By Barbara Liston
ORLANDO, Florida (Reuters) - The death of a man shot inside his home, by a sheriff's deputy who went to the wrong apartment looking for a criminal suspect, has sparked protests this week over police procedures in the central Florida city of Leesburg.
Andrew "Drew" Scott, 26, a pizza delivery driver, was shot dead at 1:30 a.m. on Sunday when deputies knocked on his apartment door without identifying themselves as law enforcement officers. Scott opened his door holding a gun, according to Lake County Sheriff spokesman Lieutenant John Herrell.
The Lake County Sheriff has no policy requiring deputies to announce themselves, Herrell told Reuters.
Prominent Orlando lawyer Mark Nejame, who has been hired by Scott's family, told Reuters on Friday that lack of policy puts gun-owning homeowners like Scott in a life-threatening dilemma.
"If they go to the door and it's a criminal, fine. But if it turns out in the game of Russian roulette that it's a law enforcement officer, you're dead," Nejame said.
Nejame said Scott acted reasonably and legally in arming himself while trying to determine who was banging on his door in the middle of the night.
Brian Evey, manager of a pizza store where Scott worked in Leesburg, 45 miles northwest of Orlando, scheduled a candlelight vigil for Saturday night in front of Scott's apartment complex, and marched with several dozen protesters earlier in the week in front of the sheriff's office.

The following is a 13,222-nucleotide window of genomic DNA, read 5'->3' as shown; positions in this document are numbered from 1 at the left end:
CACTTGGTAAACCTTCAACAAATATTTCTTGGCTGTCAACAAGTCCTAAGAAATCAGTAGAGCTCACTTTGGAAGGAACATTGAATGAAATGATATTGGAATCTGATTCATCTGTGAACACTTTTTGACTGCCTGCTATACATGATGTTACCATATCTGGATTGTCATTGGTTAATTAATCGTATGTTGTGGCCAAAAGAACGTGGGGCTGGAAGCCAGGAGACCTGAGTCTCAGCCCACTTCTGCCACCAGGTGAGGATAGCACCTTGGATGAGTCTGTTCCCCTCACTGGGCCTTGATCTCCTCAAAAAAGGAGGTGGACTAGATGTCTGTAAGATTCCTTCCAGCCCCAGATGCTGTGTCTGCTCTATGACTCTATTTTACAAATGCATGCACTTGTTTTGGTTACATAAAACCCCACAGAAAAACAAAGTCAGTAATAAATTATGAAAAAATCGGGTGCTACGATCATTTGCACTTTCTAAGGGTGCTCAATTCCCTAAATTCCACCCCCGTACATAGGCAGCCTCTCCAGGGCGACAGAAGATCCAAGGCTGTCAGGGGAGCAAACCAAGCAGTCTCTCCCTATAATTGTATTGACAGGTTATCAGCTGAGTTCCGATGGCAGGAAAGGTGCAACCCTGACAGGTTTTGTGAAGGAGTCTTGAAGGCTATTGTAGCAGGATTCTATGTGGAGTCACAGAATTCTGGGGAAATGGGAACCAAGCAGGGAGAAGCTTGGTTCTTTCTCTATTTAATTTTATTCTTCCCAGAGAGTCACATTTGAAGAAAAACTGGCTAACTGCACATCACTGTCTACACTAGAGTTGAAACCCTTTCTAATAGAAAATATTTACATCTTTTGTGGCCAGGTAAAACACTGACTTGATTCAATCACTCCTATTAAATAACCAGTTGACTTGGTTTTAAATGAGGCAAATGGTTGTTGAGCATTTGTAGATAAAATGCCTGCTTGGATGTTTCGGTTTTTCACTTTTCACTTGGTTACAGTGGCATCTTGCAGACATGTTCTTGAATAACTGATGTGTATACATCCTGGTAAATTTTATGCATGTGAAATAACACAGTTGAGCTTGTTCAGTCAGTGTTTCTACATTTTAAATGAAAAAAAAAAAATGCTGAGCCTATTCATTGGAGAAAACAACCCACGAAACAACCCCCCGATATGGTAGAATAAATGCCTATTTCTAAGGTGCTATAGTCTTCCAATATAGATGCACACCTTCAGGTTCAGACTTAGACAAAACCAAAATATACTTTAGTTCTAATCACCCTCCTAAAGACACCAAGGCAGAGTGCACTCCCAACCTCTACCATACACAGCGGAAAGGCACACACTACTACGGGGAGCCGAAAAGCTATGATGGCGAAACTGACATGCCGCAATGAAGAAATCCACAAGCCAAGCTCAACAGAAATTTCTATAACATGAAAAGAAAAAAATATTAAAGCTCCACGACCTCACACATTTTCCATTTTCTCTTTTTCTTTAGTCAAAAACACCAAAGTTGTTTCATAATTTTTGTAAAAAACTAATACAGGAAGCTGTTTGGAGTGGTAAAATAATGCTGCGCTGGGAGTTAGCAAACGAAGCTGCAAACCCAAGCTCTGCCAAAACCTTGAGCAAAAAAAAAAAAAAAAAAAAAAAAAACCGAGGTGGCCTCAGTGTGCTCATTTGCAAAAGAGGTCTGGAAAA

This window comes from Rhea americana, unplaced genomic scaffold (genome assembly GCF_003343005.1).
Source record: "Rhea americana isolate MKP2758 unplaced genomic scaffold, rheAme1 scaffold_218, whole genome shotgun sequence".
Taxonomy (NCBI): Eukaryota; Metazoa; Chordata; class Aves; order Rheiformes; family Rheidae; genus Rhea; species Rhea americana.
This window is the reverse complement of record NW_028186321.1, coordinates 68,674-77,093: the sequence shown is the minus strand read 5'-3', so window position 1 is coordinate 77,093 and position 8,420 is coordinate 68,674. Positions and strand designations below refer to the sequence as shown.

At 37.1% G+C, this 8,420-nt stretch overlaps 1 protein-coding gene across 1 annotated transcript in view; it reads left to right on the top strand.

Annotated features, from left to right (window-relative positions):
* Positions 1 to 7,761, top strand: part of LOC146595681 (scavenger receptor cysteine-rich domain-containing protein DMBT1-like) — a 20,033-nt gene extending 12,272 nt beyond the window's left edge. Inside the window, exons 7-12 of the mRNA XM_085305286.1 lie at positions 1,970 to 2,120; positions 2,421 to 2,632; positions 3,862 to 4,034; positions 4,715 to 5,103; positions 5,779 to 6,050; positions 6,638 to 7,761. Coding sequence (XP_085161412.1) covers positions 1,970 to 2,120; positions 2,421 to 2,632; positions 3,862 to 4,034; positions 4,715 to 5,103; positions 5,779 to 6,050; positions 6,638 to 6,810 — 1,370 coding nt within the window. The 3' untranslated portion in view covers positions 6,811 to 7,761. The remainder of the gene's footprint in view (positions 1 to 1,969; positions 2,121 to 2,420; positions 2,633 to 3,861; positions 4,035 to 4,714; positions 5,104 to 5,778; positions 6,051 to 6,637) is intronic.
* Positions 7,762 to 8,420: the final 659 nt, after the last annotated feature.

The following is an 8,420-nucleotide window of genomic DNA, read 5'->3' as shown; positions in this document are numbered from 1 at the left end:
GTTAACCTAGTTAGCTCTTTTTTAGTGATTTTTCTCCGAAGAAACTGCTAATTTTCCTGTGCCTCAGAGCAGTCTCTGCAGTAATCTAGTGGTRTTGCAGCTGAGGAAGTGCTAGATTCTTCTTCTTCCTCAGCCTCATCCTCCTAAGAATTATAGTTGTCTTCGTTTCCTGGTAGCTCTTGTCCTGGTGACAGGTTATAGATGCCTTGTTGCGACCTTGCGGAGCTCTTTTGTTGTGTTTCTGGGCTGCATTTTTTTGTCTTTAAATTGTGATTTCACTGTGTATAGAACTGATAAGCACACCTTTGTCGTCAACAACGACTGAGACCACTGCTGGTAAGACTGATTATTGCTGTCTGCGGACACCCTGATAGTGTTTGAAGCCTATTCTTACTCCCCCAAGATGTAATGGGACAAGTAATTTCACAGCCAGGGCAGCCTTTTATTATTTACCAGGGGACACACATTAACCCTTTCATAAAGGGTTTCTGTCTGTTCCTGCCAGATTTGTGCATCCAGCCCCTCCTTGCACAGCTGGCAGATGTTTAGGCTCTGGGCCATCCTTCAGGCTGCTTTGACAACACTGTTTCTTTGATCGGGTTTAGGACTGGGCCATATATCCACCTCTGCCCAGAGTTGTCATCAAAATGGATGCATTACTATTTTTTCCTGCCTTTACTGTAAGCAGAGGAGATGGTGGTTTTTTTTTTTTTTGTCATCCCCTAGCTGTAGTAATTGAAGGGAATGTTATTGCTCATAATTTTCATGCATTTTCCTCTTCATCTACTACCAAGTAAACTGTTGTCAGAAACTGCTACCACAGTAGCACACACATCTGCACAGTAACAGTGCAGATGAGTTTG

"This could happen to anybody. We do not want this to happen again," Evey said.
Kyan Ware, a former prosecutor and lawyer for the Florida Civil Rights Association which is conducting its own investigation, on Friday called the shooting "a tapestry of ineptitude" in which poorly trained deputies operating with little information "acted on a hunch that was wrong, that was miscalculated and ultimately resulted in an innocent person's death."
At the time of the shooting, several deputies were looking for Jonathon Brown, 31, who was involved in a beating 37 minutes earlier in a different neighborhood and fled the scene on a motorcycle, according to Brown's arrest affidavit. Deputies found Brown's motorcycle, still hot, parked directly in front of Scott's apartment although he was later located in an adjacent apartment building, Herrell said.
"When the person came to the door, the door was flung open and the occupant in that apartment pointed a gun at the deputy's face ... At that point, the deputy took the action he took, obviously he was in fear for his life, and at that point he shot Mr. Scott," Herrell said.
Herrell said he did not know why deputies chose not to identify themselves as they knocked on Scott's door, but that decision was within the deputies' discretion.
Ware said the deputy who shot Scott had witnessed two other Lake County deputies shoot a suspect four days earlier, and should have been placed on desk duty to recover from the trauma.
Evey said he hopes to get more people involved in further protests until the sheriff's department makes changes to shore up public safety.
"This guy lit up every room that he was in. He was amazing. We want the whole country to know who this guy is," Evey said of Scott.
(Editing by David Adams and Mohammad Zargham)